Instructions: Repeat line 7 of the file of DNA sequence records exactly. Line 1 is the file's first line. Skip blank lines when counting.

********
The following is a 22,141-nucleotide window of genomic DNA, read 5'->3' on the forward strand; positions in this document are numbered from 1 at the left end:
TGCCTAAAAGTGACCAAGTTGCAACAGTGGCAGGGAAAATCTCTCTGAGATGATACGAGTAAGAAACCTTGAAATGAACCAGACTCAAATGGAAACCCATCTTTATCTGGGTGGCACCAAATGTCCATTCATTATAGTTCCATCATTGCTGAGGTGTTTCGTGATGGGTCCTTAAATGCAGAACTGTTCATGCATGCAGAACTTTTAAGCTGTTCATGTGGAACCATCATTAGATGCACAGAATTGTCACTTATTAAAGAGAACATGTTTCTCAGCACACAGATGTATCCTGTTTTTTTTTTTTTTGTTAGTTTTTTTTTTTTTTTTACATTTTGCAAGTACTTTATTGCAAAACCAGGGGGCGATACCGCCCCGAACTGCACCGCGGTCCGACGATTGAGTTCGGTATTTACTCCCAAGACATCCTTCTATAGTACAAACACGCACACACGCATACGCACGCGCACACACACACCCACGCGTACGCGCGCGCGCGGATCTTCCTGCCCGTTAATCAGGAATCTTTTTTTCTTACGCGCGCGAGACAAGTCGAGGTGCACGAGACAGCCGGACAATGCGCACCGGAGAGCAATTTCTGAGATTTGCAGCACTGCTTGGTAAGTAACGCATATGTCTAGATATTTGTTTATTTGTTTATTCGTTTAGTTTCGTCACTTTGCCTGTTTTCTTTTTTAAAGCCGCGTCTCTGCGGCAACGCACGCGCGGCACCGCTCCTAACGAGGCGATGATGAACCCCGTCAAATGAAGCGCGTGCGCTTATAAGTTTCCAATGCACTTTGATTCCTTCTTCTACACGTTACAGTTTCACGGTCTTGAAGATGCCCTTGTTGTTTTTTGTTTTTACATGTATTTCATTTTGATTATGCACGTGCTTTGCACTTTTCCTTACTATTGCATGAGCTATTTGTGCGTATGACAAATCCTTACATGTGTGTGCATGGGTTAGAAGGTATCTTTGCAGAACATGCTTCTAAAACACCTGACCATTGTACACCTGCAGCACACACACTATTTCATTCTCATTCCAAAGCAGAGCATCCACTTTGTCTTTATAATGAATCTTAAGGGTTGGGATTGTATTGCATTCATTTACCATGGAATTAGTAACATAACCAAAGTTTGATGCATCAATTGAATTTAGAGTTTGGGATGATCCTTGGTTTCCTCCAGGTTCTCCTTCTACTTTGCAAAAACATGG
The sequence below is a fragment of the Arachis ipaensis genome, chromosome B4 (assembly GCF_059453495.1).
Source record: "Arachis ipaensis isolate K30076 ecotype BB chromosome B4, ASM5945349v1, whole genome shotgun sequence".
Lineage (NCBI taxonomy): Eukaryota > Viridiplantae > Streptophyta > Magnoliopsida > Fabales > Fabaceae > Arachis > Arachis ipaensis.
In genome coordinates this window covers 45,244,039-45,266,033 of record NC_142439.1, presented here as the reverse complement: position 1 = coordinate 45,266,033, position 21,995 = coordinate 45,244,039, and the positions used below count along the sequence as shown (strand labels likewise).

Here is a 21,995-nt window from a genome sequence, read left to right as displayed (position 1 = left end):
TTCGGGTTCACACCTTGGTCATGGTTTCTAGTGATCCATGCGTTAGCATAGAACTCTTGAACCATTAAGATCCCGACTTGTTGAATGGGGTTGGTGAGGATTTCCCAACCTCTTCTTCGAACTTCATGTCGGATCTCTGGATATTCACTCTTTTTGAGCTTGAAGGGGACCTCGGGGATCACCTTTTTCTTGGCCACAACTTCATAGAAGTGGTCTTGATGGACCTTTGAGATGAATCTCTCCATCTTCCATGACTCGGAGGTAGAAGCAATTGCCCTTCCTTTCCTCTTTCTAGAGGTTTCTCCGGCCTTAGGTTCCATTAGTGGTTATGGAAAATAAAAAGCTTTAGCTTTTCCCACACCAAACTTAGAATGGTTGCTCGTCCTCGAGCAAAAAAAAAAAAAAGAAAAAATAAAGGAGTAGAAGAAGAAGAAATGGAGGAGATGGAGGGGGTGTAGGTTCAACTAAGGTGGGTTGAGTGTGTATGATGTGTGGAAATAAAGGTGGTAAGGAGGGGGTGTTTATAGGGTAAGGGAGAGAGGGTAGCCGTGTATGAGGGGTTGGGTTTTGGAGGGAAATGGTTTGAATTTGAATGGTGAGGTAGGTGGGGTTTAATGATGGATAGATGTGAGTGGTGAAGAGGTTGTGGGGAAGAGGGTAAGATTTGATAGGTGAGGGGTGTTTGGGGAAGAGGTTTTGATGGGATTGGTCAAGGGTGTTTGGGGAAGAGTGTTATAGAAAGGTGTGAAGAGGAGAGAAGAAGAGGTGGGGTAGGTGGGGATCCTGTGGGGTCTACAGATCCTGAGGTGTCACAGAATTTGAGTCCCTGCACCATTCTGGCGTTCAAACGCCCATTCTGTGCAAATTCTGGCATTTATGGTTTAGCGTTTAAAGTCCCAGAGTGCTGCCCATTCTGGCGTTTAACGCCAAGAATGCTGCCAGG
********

Here is a 21,995-nt window from a genome sequence, read left to right as displayed (position 1 = left end):